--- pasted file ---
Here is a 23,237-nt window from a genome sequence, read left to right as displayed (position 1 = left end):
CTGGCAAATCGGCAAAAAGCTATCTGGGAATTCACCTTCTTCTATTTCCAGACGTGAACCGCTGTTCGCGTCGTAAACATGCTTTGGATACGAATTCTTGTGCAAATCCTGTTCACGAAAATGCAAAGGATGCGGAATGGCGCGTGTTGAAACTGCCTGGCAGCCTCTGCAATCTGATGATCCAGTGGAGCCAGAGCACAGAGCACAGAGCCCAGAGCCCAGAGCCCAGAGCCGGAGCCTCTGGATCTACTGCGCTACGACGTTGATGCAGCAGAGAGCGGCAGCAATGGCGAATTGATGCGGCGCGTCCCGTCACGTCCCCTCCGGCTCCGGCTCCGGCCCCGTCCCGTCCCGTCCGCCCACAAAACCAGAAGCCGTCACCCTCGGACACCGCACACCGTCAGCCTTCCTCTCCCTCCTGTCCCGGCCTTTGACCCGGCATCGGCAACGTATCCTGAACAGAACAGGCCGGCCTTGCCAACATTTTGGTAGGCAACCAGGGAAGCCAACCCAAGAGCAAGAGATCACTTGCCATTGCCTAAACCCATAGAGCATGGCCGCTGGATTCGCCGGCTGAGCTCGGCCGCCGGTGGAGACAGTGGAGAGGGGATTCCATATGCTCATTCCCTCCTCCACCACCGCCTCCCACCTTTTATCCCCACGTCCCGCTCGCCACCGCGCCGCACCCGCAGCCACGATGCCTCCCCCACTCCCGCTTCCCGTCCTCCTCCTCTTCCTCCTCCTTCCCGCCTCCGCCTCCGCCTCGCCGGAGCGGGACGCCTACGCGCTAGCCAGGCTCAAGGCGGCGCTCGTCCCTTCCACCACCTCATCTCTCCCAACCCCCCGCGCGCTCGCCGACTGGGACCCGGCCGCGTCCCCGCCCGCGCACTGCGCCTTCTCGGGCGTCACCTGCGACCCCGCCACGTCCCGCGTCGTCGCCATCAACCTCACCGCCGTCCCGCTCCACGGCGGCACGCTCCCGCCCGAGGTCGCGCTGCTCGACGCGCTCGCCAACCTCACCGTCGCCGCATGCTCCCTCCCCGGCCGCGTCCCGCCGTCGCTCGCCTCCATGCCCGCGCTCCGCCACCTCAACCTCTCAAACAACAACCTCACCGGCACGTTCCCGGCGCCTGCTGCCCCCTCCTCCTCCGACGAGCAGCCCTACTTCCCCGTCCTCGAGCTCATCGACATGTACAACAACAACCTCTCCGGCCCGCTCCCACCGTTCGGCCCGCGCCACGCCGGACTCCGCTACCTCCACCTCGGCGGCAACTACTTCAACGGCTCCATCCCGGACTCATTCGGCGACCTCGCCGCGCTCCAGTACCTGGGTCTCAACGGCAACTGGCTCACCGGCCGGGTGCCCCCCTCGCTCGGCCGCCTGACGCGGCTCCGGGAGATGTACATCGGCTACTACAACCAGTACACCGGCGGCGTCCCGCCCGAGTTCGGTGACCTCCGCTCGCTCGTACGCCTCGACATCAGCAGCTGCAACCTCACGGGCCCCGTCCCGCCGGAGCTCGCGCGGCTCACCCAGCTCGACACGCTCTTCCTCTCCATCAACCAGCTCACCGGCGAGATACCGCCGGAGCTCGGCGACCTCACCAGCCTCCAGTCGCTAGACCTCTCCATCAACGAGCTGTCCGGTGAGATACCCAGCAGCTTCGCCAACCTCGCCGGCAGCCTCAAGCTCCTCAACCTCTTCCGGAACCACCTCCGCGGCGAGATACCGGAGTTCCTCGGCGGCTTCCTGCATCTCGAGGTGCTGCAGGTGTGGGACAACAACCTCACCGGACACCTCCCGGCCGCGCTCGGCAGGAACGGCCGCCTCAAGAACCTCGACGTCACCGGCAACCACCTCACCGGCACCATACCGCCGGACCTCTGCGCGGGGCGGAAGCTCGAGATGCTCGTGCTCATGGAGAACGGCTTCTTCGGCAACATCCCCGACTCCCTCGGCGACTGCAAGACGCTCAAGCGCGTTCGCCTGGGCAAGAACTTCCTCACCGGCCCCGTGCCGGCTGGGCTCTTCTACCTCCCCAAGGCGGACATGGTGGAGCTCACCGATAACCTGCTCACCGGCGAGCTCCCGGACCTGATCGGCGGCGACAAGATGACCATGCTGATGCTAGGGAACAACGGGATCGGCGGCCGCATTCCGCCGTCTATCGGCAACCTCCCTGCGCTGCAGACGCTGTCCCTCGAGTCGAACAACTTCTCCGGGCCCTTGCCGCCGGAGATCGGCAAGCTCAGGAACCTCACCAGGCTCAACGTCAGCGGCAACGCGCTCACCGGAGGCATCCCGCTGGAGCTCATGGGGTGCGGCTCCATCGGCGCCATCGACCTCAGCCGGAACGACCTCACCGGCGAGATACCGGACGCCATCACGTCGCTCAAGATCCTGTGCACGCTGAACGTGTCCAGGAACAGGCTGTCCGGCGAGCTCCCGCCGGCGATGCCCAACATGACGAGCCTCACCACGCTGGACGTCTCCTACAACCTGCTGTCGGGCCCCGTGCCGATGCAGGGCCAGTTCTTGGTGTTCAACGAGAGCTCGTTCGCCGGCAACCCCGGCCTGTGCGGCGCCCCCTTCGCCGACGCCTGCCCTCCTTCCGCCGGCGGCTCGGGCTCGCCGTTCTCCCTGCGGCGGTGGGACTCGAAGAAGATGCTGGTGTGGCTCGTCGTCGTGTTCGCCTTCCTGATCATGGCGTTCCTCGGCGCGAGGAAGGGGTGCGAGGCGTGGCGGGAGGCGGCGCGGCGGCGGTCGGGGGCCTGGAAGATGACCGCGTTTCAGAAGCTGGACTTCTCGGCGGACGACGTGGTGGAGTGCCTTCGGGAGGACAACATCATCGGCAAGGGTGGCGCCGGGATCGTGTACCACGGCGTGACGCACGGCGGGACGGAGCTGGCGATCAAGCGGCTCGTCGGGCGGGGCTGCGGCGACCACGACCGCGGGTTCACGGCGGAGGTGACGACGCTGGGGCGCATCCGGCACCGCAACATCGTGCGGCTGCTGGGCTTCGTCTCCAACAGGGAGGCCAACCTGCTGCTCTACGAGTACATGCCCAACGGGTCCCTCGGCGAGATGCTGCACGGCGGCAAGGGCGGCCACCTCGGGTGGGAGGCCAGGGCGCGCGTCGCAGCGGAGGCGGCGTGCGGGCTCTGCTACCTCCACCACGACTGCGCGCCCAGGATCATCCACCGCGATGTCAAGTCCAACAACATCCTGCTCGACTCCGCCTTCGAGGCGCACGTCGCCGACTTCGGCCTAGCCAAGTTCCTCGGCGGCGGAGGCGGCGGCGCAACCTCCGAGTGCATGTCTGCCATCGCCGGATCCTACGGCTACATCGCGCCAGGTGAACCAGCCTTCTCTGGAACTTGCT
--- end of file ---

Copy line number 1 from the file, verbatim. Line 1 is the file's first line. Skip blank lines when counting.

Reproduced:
Here is a 23,237-nt window from a genome sequence, read left to right as displayed (position 1 = left end):